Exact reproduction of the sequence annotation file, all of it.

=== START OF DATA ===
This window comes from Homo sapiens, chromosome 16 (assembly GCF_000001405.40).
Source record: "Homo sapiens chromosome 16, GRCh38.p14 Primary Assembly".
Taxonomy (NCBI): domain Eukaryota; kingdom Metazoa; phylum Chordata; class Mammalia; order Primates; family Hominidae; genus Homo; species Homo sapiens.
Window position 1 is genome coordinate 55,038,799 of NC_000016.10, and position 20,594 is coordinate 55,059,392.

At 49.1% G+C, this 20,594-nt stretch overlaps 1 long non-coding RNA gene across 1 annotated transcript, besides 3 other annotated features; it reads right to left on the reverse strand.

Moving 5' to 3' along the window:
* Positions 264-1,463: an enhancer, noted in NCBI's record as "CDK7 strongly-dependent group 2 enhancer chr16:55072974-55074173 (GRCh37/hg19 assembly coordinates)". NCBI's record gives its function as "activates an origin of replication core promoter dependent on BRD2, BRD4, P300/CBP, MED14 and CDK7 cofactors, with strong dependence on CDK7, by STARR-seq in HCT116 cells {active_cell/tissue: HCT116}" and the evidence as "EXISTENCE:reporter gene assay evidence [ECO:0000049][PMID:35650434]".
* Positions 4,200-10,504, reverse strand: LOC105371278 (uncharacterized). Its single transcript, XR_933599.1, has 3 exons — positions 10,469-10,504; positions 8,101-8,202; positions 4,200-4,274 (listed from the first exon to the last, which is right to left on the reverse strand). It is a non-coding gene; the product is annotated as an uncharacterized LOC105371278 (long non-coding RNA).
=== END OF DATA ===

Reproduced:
This window comes from Homo sapiens, chromosome 16 (assembly GCF_000001405.40).
Source record: "Homo sapiens chromosome 16, GRCh38.p14 Primary Assembly".
Taxonomy (NCBI): domain Eukaryota; kingdom Metazoa; phylum Chordata; class Mammalia; order Primates; family Hominidae; genus Homo; species Homo sapiens.
Window position 1 is genome coordinate 55,038,799 of NC_000016.10, and position 20,594 is coordinate 55,059,392.

At 49.1% G+C, this 20,594-nt stretch overlaps 1 long non-coding RNA gene across 1 annotated transcript, besides 3 other annotated features; it reads right to left on the reverse strand.

Moving 5' to 3' along the window:
* Positions 264-1,463: an enhancer, noted in NCBI's record as "CDK7 strongly-dependent group 2 enhancer chr16:55072974-55074173 (GRCh37/hg19 assembly coordinates)". NCBI's record gives its function as "activates an origin of replication core promoter dependent on BRD2, BRD4, P300/CBP, MED14 and CDK7 cofactors, with strong dependence on CDK7, by STARR-seq in HCT116 cells {active_cell/tissue: HCT116}" and the evidence as "EXISTENCE:reporter gene assay evidence [ECO:0000049][PMID:35650434]".
* Positions 4,200-10,504, reverse strand: LOC105371278 (uncharacterized). Its single transcript, XR_933599.1, has 3 exons — positions 10,469-10,504; positions 8,101-8,202; positions 4,200-4,274 (listed from the first exon to the last, which is right to left on the reverse strand). It is a non-coding gene; the product is annotated as an uncharacterized LOC105371278 (long non-coding RNA).